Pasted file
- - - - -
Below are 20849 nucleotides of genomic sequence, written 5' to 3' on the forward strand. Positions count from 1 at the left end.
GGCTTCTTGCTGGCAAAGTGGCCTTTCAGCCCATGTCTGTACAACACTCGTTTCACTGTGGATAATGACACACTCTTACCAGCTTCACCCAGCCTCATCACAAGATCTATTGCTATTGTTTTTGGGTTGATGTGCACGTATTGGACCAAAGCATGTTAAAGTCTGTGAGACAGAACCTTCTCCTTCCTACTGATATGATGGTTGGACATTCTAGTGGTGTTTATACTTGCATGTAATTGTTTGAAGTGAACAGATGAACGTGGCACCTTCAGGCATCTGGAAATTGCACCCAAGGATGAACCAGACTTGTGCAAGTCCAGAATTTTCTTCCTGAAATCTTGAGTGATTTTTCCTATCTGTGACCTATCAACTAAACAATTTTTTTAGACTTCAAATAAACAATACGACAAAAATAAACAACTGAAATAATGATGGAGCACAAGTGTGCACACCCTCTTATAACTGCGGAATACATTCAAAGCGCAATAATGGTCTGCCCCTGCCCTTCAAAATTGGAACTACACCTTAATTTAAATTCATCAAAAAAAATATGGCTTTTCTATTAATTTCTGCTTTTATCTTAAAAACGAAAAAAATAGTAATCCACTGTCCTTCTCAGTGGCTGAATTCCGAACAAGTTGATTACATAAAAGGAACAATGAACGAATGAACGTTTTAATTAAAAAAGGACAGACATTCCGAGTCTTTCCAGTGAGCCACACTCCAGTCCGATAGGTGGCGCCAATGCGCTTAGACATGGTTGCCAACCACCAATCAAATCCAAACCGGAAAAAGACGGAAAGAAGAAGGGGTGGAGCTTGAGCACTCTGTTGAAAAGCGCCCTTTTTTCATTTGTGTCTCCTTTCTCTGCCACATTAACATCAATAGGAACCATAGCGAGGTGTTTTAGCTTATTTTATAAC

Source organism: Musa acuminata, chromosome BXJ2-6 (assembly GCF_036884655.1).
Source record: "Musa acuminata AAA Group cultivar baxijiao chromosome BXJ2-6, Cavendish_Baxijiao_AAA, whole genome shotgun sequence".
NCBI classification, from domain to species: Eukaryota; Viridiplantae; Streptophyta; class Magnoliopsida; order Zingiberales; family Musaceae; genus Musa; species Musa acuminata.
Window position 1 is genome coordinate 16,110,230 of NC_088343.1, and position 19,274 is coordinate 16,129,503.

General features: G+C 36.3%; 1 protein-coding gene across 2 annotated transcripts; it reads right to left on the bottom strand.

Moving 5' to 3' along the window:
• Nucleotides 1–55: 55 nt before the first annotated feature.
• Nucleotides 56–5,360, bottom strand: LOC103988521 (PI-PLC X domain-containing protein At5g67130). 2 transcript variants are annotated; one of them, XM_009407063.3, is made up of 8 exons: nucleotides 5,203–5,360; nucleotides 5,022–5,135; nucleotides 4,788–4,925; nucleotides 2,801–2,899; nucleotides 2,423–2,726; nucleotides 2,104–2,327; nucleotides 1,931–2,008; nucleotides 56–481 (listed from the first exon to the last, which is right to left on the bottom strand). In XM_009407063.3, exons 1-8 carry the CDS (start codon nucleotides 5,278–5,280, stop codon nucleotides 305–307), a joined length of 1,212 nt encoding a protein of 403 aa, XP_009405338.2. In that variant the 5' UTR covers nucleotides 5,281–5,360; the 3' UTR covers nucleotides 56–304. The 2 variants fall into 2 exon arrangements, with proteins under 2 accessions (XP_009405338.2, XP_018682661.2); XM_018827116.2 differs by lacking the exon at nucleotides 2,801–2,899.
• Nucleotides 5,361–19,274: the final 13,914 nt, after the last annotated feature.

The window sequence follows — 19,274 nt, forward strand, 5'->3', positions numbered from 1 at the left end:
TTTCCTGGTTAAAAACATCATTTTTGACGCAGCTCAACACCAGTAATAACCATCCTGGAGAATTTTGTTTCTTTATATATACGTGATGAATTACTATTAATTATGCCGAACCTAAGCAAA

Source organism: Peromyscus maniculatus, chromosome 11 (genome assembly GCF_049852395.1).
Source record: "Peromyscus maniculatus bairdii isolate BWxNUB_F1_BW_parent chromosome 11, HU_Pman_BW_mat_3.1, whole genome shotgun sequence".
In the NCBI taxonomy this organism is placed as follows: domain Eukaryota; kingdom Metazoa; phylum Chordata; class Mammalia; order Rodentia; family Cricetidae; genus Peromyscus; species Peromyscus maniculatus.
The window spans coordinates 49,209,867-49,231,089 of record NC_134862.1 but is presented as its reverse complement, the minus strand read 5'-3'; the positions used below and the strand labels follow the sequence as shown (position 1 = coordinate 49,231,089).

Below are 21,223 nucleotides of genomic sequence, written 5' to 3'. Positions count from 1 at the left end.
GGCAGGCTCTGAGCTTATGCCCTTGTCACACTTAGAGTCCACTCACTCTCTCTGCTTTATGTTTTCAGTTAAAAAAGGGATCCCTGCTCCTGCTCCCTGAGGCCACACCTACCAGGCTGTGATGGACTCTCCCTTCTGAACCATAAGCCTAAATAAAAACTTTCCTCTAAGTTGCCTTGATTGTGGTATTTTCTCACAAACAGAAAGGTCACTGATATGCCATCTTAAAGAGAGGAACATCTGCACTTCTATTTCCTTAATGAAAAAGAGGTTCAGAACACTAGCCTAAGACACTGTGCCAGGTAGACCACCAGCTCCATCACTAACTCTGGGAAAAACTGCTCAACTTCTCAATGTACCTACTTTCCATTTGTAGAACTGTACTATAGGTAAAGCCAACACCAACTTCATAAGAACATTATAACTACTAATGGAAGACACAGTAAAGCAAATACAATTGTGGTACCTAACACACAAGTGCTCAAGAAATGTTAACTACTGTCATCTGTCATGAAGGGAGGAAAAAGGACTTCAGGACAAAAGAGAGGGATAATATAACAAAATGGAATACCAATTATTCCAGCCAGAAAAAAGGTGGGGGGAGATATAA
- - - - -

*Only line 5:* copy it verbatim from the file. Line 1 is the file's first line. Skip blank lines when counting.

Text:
NCBI classification, from domain to species: Eukaryota; Viridiplantae; Streptophyta; class Magnoliopsida; order Zingiberales; family Musaceae; genus Musa; species Musa acuminata.